Meditation & Minfulness

Change, Attachment, and Impermanence

August 7, 2016

I am going through a big change.

I am leaving beautiful Vermont and moving to Germany for my job. The chance to live and work abroad has been a significant goal of mine for a very long time. I want to connect and set up roots in a completely different community. I want to figure out how to be successful in my career under completely different circumstances. I’ve been itching to get outside my comfort zone.

And I did it. I made this happen. I am going to work for a company that I am ecstatic about, doing a job that I have experience and success in. And I am definitely outside of my comfort zone.

Even though I know I want this, and this decision feels so right, it’s still hard.

I am leaving a pretty good life.
I am leaving everything I know.
I sold my lovely little home.
I left a job I was successful at.
I said goodbye to my family & friends.
I said goodbye to my family & friends.
I said goodbye to my family & friends.

Needless to say, the concept of impermanence and attachment have been on my mind as of late.

The notion that our attachment to life’s impermanency causes suffering is a foundational concept in Buddhism. The stronger the attachment, the greater the suffering.

That being said, there is good news.

Buddhism also teaches us that suffering and attachment have a causal and direct relationship. So the less we attach to life’s impermanency, the less we suffer.

But let’s be honest – we can’t rid ourselves of all attachments. Nor should we.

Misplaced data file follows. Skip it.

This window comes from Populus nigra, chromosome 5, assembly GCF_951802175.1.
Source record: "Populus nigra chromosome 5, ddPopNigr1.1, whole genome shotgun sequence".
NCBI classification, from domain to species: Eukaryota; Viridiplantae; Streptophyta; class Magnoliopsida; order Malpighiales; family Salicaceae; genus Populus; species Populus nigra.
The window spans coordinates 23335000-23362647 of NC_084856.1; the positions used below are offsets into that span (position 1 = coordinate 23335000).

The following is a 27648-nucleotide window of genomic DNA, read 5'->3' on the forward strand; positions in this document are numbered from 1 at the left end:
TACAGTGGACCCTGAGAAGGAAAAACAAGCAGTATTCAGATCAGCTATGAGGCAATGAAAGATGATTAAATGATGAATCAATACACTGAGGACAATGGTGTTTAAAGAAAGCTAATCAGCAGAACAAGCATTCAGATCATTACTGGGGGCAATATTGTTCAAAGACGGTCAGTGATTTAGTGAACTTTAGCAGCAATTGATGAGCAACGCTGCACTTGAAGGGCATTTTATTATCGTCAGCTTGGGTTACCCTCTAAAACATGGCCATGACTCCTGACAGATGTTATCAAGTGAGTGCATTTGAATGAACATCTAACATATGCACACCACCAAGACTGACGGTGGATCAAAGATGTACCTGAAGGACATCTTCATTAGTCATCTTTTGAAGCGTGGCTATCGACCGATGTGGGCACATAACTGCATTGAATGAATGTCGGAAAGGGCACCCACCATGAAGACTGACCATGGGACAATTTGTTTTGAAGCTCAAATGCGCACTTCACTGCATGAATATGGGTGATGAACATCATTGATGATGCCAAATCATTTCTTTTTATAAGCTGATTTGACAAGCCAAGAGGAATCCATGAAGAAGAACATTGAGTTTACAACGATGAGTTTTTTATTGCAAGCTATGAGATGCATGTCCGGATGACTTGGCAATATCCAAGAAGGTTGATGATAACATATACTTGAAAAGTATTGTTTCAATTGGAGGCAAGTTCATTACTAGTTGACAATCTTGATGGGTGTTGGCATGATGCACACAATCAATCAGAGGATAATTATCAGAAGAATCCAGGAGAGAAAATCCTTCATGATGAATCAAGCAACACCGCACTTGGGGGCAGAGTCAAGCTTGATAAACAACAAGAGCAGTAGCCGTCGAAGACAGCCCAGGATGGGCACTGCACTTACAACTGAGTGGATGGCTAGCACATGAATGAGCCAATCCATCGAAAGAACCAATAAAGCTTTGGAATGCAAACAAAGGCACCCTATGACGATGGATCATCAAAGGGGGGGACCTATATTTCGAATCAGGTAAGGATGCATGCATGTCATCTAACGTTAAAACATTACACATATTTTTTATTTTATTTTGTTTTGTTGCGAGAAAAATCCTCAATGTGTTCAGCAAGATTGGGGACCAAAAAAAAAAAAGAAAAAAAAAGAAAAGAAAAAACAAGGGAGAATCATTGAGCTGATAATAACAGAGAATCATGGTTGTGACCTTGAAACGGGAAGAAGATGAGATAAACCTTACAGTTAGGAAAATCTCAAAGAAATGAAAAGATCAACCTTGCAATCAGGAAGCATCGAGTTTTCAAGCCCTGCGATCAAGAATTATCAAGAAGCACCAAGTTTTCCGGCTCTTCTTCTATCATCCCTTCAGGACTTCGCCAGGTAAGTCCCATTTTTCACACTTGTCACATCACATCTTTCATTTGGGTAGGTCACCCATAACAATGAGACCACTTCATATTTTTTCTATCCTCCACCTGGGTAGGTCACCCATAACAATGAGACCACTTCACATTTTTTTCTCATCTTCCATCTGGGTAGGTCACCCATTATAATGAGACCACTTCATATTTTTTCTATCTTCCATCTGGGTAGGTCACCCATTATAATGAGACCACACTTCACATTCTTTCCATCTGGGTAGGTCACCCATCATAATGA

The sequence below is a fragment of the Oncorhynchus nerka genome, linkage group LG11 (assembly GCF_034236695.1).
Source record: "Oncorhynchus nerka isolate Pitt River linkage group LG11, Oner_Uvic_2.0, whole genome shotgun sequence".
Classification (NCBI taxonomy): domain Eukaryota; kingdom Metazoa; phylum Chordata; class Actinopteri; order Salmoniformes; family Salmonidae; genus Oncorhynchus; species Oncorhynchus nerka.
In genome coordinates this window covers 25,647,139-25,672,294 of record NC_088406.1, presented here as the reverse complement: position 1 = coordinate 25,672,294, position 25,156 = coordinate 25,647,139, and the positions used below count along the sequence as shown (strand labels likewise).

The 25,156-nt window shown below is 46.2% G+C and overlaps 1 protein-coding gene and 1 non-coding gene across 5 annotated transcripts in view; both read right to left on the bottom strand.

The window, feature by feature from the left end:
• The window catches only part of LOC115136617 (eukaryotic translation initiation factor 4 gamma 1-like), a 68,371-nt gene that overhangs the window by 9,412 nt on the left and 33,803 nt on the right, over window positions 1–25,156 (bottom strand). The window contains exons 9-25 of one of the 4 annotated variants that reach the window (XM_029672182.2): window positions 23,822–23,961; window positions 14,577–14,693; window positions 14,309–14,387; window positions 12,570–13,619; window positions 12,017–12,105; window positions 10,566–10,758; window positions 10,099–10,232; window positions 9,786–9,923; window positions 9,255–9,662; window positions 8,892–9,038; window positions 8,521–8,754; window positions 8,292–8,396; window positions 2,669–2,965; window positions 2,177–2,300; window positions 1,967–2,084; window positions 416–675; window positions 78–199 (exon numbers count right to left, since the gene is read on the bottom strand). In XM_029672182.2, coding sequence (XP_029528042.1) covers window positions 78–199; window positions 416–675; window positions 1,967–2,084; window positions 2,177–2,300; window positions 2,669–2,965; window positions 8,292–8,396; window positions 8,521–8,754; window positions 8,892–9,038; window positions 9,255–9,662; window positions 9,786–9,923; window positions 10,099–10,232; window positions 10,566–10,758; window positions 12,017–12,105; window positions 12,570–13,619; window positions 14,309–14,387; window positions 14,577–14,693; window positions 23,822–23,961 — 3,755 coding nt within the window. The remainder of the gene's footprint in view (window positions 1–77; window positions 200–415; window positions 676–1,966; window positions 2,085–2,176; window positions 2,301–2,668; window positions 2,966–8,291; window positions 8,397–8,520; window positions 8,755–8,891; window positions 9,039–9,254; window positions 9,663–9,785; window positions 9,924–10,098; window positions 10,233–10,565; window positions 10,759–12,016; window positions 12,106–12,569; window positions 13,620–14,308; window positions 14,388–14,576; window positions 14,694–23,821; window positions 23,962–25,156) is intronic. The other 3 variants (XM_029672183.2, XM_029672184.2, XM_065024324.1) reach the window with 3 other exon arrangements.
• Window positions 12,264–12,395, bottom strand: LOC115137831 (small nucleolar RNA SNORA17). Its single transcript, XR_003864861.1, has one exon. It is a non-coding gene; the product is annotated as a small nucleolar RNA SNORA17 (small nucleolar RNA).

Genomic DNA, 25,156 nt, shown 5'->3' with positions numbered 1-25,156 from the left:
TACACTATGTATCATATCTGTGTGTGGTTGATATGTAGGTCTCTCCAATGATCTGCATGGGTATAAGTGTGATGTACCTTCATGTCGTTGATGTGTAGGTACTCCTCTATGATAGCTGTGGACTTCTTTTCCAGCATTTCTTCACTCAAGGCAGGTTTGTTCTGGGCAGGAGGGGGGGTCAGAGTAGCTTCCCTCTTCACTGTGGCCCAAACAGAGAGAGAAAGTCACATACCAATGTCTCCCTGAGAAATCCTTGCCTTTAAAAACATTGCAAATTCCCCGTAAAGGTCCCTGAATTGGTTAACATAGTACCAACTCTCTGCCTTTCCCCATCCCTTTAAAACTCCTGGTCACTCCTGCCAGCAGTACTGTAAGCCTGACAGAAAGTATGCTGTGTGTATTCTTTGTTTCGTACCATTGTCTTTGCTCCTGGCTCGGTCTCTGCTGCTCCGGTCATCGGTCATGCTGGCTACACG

Our human connections, the pursuit of our passions and our love for life itself are potential sources of suffering but they are also the substance of humanity and the ingredients for a fulfilling life.

And this is where I am. I can either attach & suffer or accept that the suffering I have felt from all the goodbyes is actually beautiful. It’s beautiful because it means I have built a life filled with people I care about.

The sorrow I am feeling doesn’t have to consume me or govern my actions and this is what meditation has helped me learn. 

Life is ever-changing. It’s a continuous flow of moments weaved together creating a wealth of experiences. The potential in these experiences arises from their dynamic nature; day-to-day, minute-to-minute and breath-to-breath.

If I accept and go with the current of life, I can weather the suffering that comes along with desires and attachments. I can pause and realize that I am the same person through the ups and the downs, the good and the bad, the easy and the hard.

And this is what I want. I want to go into this next chapter with all of my heart, all of my mind, and all of my soul.

Meditate & be well.

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